2.4. When to write functions

Writing your own functions is important for improving the clarity of your code because it

  • separates different strands of logic (Rule 5.B)

  • allows you to reuse code (Rule 5.A)

  • prevents copy/paste errors (Rule 5.A)

The “Code and Data” reference has a short but very nice illustration justifying and explaining those rules. Do yourself a favor and read it!

I’ll simply add that while a “wet jumpshot” is good in basketball, “wet code” is bad. You’ve Wasted Everyone’s Time by Writing Everything Twice, which is bad even though We Enjoy Typing.

Nah, you want your code to be DRY.

It’s very simple: Don’t Repeat Yourself.

A few more points:

  • Don’t abstract for the sake of it! Writing functions can be a time-consuming waste of time that eats up time. (Lots of redundancy in that sentence was a waste of time to the reader, but at least it was short. Similarly, bad code is less problematic when it is short.)

  • Rule 5.E: A magic number is a literal number embedded in your code. “Magic number” is a pejorative. Having numbers that act as in-line inputs and parameters can lead to errors and make modifying code very tough. For example, in a simple program, I wrote 2006 and ['AAPL','MSFT','VZ'] several times throughout the code. This is bad practice!

  • Rule 5.D: If you are going to reuse your code, write a “unit test”, which is a script that tests out the behavior of the function you’ve written to make sure it works as intended. It should run your function with a few different inputs, possibly inputs with deliberate errors, test the function’s output against answer you know in advance are correct. Using “toy” or “small” datasets is essential to developing functions and code more broadly.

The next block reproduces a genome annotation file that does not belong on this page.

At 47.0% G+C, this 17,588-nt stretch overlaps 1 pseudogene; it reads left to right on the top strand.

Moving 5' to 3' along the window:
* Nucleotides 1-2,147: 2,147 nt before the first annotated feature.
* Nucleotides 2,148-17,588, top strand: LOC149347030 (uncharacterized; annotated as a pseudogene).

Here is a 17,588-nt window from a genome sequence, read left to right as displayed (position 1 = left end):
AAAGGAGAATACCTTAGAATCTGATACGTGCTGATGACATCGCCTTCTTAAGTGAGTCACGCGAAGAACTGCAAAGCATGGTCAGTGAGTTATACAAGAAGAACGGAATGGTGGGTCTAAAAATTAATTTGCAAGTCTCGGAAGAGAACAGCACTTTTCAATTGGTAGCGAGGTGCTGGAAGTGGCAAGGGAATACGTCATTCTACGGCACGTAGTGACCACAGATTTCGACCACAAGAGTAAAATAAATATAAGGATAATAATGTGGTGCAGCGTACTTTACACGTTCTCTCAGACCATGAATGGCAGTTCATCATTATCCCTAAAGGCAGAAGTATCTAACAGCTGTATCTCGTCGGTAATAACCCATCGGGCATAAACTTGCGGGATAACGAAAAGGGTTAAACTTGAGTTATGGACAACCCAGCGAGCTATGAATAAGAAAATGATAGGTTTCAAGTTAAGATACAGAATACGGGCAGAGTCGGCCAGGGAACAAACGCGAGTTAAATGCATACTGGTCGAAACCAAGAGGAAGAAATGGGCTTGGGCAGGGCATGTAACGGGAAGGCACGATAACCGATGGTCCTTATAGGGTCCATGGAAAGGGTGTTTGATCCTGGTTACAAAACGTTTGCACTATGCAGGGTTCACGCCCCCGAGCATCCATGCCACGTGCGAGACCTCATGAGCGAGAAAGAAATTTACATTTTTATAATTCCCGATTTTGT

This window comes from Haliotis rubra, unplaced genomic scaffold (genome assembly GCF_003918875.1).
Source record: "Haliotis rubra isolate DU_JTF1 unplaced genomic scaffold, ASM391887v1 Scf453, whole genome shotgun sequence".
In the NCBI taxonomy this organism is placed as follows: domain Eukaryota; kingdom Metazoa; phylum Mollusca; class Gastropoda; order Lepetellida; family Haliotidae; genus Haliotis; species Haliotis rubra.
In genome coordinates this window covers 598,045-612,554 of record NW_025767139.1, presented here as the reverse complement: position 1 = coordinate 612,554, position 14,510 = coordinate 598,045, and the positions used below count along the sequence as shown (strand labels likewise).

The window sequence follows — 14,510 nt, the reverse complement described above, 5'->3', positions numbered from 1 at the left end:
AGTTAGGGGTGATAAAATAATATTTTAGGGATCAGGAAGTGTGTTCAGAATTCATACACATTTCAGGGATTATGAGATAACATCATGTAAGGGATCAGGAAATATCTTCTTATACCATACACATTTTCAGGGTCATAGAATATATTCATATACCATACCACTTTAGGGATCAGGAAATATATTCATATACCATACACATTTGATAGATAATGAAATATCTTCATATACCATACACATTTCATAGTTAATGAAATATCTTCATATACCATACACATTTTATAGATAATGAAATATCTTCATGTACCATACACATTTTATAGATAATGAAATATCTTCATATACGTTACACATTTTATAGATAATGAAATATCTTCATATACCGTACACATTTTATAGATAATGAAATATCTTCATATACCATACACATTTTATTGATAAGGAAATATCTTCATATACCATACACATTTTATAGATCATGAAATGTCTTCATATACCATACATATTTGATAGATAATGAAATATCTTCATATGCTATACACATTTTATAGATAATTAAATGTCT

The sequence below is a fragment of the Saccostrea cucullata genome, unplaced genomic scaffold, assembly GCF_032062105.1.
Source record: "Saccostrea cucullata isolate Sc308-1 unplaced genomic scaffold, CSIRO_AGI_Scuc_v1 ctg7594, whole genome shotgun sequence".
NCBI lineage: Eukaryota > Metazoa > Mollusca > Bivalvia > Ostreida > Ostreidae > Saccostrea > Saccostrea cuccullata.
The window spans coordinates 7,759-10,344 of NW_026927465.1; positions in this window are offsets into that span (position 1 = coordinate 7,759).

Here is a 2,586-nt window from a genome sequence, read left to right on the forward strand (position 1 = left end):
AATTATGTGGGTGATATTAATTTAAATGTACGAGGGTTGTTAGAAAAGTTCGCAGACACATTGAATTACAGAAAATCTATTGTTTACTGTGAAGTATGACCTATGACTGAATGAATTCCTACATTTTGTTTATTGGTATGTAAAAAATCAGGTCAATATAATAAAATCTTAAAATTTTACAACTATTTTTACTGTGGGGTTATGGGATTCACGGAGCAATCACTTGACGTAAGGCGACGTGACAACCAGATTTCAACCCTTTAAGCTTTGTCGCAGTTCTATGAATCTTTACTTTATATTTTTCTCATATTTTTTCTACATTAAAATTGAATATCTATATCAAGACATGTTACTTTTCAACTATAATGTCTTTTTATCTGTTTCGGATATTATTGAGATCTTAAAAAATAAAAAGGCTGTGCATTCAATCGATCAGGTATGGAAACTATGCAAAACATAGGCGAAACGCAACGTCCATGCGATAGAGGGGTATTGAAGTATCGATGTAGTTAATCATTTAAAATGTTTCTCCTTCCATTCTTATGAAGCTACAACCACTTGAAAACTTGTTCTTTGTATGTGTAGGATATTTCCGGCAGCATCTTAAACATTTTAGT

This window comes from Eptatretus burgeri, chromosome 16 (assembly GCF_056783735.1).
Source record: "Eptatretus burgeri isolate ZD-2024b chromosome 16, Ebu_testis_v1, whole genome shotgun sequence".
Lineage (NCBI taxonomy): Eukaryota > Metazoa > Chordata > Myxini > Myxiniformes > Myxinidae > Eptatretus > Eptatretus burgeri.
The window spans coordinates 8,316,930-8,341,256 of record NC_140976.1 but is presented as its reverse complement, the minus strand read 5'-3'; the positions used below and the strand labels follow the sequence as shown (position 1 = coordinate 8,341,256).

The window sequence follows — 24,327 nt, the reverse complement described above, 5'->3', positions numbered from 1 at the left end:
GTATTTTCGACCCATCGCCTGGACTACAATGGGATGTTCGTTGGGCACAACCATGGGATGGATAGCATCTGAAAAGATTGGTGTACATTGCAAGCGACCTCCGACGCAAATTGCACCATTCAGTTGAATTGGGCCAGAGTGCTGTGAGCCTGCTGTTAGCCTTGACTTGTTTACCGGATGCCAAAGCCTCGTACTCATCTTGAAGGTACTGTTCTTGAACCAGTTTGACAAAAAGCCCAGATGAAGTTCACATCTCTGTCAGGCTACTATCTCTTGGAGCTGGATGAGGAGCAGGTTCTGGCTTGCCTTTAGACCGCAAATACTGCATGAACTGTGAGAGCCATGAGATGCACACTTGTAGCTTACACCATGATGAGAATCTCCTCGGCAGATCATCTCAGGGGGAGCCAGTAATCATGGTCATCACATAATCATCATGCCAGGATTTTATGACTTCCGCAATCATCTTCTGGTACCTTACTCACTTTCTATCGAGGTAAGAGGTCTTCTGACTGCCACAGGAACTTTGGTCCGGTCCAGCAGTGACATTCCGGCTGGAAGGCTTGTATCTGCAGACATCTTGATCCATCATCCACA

• Corollary: Don’t unit test for the sake of it. You don’t need to check what round_a_number() does when you use a string as input.

  • On “classes”: I don’t personally use classes much, if at all. It wasn’t necessary or extremely beneficial for my early projects (or so I, uniformed!, thought), so I didn’t use them and learn them. Then inertia took over… But defining your own classes can be extremely useful! If you want to use them when warranted during this semester, absolutely go for it. I recommend reading the Whirlwind of Python section as a starter.

2.4.1. Documentation

This is maybe ok, but probably bad:

# Elasticity = Percent Change in Quantity / Percent Change in Price
# Elasticity = 0.4 / 0.2 = 2
# See Shapiro (2005), The Economics of Potato Chips,
# Harvard University Mimeo, Table 2A.

The problem with comments is that if you change the code, you don’t have to change the comments and the code will still run. E.g., if you change elasticity=2 above, you might easily forget to change the comment associated with it, or explain why.

So using comments makes it possible that your code becomes internally inconsistent! The next example prevents that, yet still documents the code just as well because it is self-documenting:

# See Shapiro (2005), The Economics of Potato Chips,
# Harvard University Mimeo, Table 2A.
percent_change_in_quantity = -0.4
percent_change_in_price = 0.2
elasticity = percent_change_in_quantity/percent_change_in_price

Related points:

  • Use the naming of variables and the structure of the code to help guide a reader through your operations

  • x and y are usually (but not always!) bad variable names because they are uninformative

  • The aim for self-documentation underlies the logic behind the “Good Data” section, the “Directory” rules, how we name files, …

  • Documentation is sometimes necessary and unavoidable. (Linking to “The Economics of Potato Chips” in the example above is excessive, the name suffices.)

  • Documentation can clarify that, yes, I did mean to do this on purpose